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Tinted Ink Tuesday: NaNo Tip 2

How's everyone doing with their NaNo project so far? I know, it's early in the race. You may be rolling along at high speed, not a bump in the road. If so Kudos to you! Keep at it and before long, you'll have a shiny new WIP ready to edit and revise:)

Sometimes, even when things are going well and your writing is flowing from pen to paper, reading a good writing tip is just like icing on the cake. Today, I give you ICING! By Marcus  
Characters are the heart of any story. While plot may keep the pages turning and the atmosphere electric, it's the characters who bring the story to life. Readers want to get tangled in their heartbreak, their joys, their mistakes, their problems, their WORLD.

We access a book and it's story by the characters we love. We relate to them. We love them. We hate them. We love to hate them. We identify with the feelings of the characters and that's why, when we finish a book, we sigh, and move it it to the top of our favorites list.

Characters move the story in a way plot never can. Why? Because plots have been done. Over and over and over again. But drop a new character in the middle of a well worn plot idea, with his or her own feelings, reactions, thoughts, beliefs, and motivations, and you have a brand new story.

Characters work toward their goal by interacting with other characters and by struggling with their own inner emotions and conflicts.


It's what provides the drama of every great story.  And it tends to make things messy for the character you love so much. By Stuart Miles

Characters without conflict tend to be boring. Our favorite characters not only make things happen in the story, they also have things happen to them. Keep in mind as you write how the situation in your plot pushes your character forward, or shoves them backward, but also how your character can do do some pushing and shoving of their own.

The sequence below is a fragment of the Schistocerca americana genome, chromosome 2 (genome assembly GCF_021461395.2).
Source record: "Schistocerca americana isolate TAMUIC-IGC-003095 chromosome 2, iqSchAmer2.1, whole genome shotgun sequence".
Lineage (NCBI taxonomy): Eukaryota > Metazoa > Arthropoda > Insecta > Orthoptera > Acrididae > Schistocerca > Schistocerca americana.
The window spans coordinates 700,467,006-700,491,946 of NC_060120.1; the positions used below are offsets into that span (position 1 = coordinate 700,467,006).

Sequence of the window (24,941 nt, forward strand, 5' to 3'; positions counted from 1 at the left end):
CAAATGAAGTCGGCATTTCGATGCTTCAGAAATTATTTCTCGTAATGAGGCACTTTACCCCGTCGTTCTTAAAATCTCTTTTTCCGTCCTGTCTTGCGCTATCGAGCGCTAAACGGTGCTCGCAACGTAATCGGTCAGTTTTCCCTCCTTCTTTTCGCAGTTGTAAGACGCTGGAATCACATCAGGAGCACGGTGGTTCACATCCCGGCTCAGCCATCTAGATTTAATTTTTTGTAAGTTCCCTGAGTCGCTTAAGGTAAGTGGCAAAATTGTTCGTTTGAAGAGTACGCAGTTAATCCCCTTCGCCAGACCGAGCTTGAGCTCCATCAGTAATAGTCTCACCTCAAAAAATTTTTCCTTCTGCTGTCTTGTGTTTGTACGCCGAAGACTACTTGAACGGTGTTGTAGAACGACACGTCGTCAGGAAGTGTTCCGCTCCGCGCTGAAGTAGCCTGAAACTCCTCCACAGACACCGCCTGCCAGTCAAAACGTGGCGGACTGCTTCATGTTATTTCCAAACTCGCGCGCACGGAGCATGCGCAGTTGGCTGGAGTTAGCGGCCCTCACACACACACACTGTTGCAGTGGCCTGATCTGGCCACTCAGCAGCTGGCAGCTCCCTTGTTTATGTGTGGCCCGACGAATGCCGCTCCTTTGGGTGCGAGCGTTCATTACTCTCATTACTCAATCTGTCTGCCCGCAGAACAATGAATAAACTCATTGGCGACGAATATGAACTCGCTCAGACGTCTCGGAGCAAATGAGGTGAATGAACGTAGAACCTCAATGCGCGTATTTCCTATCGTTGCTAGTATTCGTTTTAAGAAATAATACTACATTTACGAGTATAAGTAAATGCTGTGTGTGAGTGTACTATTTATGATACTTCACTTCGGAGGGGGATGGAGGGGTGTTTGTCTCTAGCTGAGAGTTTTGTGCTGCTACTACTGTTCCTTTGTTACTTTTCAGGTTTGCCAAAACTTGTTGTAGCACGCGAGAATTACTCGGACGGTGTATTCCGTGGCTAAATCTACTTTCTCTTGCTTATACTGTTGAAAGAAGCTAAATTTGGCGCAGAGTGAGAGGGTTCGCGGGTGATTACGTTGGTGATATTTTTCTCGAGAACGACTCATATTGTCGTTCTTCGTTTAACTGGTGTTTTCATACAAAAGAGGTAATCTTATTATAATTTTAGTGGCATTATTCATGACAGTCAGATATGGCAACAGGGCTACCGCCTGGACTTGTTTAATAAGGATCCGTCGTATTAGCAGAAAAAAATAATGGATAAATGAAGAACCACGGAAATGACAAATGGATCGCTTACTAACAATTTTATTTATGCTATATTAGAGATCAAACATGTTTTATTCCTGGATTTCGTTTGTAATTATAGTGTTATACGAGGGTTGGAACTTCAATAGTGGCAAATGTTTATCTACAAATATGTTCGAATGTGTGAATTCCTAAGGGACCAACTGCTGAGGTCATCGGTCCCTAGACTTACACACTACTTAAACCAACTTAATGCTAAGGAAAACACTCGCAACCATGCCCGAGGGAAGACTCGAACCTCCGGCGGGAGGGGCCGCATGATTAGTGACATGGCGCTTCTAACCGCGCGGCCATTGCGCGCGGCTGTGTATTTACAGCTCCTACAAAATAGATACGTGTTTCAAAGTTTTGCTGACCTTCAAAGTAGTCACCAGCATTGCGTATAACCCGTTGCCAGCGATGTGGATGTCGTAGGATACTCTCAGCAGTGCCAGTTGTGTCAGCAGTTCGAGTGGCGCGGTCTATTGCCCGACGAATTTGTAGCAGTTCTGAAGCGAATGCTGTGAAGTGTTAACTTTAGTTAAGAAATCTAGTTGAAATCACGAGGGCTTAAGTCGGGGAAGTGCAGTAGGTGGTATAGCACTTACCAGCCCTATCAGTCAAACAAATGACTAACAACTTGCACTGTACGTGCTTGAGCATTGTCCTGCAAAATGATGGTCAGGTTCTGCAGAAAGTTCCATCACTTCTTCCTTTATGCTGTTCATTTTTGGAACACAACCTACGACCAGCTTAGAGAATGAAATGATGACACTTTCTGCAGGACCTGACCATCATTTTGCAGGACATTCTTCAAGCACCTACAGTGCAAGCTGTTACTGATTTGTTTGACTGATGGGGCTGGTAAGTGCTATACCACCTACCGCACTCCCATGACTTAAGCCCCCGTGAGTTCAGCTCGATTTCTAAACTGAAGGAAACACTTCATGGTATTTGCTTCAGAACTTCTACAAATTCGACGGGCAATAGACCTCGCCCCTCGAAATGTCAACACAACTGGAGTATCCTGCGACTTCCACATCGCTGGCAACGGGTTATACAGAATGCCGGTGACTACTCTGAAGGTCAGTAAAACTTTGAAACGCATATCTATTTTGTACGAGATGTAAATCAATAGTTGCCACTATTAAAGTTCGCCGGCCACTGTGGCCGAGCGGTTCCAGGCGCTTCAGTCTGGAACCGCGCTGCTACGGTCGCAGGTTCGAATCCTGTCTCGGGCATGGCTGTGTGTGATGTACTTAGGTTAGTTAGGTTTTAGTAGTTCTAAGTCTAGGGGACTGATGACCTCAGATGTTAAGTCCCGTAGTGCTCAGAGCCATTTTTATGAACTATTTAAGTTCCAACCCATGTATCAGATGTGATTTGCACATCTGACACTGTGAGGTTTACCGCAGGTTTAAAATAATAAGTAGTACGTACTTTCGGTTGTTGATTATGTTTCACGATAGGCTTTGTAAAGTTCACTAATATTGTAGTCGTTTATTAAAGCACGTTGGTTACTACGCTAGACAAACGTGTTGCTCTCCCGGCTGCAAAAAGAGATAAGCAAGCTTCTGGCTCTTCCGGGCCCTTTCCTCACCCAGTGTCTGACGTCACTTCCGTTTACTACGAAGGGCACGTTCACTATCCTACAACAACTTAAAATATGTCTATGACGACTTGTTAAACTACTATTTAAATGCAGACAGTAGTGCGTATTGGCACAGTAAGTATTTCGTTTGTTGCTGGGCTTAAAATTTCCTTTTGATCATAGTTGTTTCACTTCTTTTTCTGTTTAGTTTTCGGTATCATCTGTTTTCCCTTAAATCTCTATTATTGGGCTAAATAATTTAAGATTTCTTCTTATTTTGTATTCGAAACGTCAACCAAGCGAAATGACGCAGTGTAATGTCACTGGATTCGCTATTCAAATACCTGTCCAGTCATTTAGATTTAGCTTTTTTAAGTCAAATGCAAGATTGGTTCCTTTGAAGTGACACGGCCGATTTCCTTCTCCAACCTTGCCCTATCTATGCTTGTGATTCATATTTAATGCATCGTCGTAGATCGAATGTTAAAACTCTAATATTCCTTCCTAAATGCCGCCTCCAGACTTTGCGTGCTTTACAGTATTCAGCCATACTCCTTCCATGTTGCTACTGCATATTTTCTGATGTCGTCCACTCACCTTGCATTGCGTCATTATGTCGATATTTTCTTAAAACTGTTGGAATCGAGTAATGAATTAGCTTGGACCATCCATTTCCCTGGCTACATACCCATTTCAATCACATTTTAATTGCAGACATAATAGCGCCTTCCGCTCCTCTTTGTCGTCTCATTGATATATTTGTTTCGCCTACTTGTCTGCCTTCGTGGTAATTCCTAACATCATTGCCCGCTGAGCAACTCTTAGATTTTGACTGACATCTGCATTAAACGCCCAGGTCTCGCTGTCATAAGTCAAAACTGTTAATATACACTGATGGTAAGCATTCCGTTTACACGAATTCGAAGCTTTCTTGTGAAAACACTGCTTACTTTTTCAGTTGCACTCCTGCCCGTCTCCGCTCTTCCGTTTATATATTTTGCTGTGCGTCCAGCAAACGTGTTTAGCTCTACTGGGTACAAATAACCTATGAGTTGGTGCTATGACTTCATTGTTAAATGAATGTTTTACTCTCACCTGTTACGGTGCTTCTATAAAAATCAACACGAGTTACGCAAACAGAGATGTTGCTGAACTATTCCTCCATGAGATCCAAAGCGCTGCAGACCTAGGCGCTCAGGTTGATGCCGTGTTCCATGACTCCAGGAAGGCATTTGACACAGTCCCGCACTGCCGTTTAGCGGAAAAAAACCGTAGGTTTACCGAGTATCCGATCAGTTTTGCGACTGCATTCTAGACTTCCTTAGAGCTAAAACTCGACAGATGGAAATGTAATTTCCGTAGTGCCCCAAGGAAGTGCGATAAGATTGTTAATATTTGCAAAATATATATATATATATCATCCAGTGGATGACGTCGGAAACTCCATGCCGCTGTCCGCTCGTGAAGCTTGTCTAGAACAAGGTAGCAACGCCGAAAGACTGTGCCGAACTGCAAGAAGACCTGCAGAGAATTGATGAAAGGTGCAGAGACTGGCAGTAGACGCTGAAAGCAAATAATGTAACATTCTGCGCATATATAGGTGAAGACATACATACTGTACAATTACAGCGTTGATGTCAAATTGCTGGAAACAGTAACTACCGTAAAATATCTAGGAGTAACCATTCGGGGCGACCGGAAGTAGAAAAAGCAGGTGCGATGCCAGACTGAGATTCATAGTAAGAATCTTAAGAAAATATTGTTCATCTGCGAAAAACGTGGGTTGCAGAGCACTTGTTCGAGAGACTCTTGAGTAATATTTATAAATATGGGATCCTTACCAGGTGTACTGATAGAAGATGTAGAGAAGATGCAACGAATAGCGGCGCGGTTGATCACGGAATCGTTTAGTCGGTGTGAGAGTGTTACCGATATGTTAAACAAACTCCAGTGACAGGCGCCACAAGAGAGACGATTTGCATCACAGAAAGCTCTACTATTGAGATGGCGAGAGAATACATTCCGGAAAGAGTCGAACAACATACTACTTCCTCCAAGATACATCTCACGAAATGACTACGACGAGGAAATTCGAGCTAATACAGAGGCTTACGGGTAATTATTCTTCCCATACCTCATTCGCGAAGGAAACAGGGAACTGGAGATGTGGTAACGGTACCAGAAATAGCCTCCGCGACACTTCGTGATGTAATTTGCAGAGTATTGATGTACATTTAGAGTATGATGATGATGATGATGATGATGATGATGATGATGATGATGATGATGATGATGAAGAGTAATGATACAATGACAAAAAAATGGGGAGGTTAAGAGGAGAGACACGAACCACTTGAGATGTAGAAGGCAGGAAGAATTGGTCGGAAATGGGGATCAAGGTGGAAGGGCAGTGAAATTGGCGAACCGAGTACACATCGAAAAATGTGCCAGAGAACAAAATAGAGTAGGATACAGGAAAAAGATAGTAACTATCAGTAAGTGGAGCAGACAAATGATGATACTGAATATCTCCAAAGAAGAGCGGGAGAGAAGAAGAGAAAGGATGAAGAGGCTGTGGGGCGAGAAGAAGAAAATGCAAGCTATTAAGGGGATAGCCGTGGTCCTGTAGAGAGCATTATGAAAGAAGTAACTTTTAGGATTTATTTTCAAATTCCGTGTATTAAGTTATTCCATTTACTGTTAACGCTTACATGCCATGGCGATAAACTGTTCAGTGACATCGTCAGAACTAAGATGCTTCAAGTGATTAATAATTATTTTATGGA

This is how your character can show their unique qualities. It's much more than the runaway teen with a heart of gold or the homeless bag lady who really has a mansion and a million dollar bank account.

How do you make your character stand out? Make them different? Be unique?
Come back tomorrow for Tip #3 in my NaNo tips of the month!

Happy Writing beautiful guys and dolls!!


  1. Characters are the most important to me. I always work on my characters before I work on the story line.

  2. Thank you so much for the tips, Talynn. I'm Victoria Marie Lees and this is my first time here. Your tips are very useful to writers. I love the photos and your blog layout and template. I will join your blog.

    Characters do need to be unique and have troubles outside of the main action of the storyline. Just as you said many plotlines have been done, so too have character traits. It takes effort and time to come up with something unique to your character. And Nanowrimo doesn’t allow much time for contemplating character traits. I suggest remembering what’s important to the plot, write what pops into your mind and move along with the story, and then make the characteristics more unique in the next revision.

    I’ll stop by your blog again, Talynn. Thanks for the info.

  3. Unique characters are always interest-catching and memorable. Good post.

  4. Characters come first! I'm a believer in plot, but it's worked out and driven by who your people are. Good post.

  5. Excellent offering and I agree with the advice toward characters. They bring you the story and tell you how to tell it. You just need to get to know them first.

  6. MMmmm.... what a great comparison! Lol! But now, my mouth is watering. Where are the cupcakes!!!

  7. I seem to live in a state of conflict, so I know how dramatic and non-boring it can be! Of course, I jest. Good to see you, Ink. Just wanted to see how things were going. Read your other NaNo tip about backstory. Very nice, and congrats on the interning.

    M.L. Swift, Writer


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